Now that we are into the second week of 3rd session, the CITs and Hi-Ups have had some time to get used to their new roles at camp. As part of the Leadership Ladder, these girls are transitioning from campers to counselors. Part of this transition is extra training throughout the session. This training comes in the form of hands-on experience helping counselors in activities, setting for and cleaning up meals, and spending time with campers. In addition, they participate in training periods led by our Directors and Leadership team on topics such as cabin logistics, learning Rockbrook history, and and behavior management.
Recently, I got the chance to talk with both Hi-Ups and CITs about the activity philosophy at Rockbrook. While walking around camp observing the various activities, we discussed why we do activity sign ups and activities in our particular way. Hi-Ups and CITs all had thoughtful answers to any question posed to them. They took the time to reflect on their own experience as campers, and then start to think about activities at Rockbrook from a counselor perspective. Their maturity, insight, and understanding of our philosophy was impressive!
First, we discussed the concept of “Challenge by Choice.” During the sign up process, campers can challenge themselves or be encouraged by their counselors to try a new activity. Sometimes this is a nerve-wracking moment for campers, who may think: “none of my cabin mates signed up for dance,” “I’ve never been a good swimmer,” or “what if I’m not good at embroidery?” We hope that through these moments campers can learn to be independent and be willing to choose their own adventures. During activities, the challenge is more obvious in some than in others. Increasing your accuracy in archery, reaching the top of the alpine tower, or perfecting your serve in tennis are clear goals campers can strive towards. The craft activities can also be challenging, however, especially if you’ve never thrown on a pottery wheel or used a large floor loom before. In these activities the challenge is more subtle, and can be seen more through the process rather than the finished piece. The counselors facilitate the challenges in appropriate ways so that each camper has her own experience. Seeing other campers trying new things and the constant environment of encouragement and support allows girls to branch out of their comfort zones.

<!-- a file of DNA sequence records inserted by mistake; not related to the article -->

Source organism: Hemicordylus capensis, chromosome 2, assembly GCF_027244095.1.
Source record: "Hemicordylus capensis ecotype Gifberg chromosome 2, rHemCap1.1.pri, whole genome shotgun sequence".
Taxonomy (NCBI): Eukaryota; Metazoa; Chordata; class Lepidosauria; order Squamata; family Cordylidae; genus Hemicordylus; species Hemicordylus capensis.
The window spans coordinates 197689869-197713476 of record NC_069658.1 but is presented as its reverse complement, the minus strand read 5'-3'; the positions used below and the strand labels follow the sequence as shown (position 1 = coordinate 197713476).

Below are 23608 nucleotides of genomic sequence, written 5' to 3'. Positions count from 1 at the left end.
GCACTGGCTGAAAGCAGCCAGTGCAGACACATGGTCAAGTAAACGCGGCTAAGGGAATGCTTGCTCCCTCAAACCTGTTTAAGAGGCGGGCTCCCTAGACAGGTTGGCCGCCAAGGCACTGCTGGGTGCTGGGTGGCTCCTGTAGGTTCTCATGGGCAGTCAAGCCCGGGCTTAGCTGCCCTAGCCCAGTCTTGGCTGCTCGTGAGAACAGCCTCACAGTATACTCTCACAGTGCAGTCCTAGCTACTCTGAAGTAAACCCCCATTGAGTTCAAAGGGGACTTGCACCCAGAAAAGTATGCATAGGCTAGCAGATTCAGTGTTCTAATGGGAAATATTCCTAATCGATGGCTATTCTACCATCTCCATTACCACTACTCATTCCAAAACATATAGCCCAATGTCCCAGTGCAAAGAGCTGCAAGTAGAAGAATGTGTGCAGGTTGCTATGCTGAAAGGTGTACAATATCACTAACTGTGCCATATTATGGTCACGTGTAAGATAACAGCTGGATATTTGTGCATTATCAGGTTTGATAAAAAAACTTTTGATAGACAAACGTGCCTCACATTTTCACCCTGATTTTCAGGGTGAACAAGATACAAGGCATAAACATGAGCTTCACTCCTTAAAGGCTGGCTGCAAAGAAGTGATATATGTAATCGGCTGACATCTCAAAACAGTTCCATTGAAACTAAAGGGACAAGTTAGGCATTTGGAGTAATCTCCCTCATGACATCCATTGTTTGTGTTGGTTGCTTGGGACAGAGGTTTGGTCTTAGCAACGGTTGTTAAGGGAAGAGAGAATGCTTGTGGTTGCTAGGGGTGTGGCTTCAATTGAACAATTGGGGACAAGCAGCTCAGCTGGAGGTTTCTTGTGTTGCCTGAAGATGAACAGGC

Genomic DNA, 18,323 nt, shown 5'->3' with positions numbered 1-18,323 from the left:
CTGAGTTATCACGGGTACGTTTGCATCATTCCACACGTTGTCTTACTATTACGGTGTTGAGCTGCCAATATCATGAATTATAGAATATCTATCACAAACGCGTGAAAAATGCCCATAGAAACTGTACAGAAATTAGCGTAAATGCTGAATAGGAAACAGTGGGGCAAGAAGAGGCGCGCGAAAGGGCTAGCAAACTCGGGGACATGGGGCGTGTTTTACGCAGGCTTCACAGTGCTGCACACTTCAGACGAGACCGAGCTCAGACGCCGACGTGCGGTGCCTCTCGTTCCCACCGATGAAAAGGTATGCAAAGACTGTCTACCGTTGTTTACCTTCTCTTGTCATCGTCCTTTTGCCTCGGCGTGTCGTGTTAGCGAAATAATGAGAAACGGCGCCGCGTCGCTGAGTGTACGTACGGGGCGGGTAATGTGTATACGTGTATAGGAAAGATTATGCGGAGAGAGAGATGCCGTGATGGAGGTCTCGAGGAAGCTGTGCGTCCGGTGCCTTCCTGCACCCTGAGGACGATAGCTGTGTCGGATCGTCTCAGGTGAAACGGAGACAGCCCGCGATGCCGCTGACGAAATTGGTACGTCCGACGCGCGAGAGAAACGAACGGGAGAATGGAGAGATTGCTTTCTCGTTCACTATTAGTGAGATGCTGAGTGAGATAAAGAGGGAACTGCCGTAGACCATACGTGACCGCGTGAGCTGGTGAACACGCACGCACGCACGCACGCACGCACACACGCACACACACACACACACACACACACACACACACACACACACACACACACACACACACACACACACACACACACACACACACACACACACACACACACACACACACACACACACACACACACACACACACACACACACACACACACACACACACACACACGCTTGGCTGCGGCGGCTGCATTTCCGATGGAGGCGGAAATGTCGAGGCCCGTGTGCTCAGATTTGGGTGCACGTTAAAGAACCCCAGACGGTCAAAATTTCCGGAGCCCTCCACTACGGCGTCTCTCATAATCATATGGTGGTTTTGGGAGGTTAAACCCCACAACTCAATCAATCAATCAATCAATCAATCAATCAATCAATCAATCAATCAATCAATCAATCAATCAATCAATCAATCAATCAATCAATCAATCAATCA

Second, we discussed the relationships that are able to flourish at camp. Taking activities is just one of the ways that the social and emotional needs of campers are supported at camp. The Hi-Ups and CITs all commented on the benefits of signing up alone for activities in addition to signing up with a group of your cabin mates. On one hand, campers get to make new friends amongst their age group. On the other, they get to become closer with the other girls in their cabin. One Hi-Up mentioned how she would be too nervous to sign up for tennis by herself, but if she signed up with a friend, she would be more willing to take that risk and try something new. Either way, campers get to make new friends through their shared triumphs, failures, and laughter in activities. Plus, they are able to meet counselors from other lines, who may inspire them to sign up for an activity they otherwise wouldn’t take.
Through activities, campers and counselors of different age groups get to interact in a low-pressure, high-encouragement environment. Pottery, yoga, jewelry making, play rehearsal, horseback riding—these are just the channel through which our community is created. This safe, supportive space for genuine relationship-building is what makes camp unique, and is why campers come back year after year to see the friends and counselors who have impacted them along the way.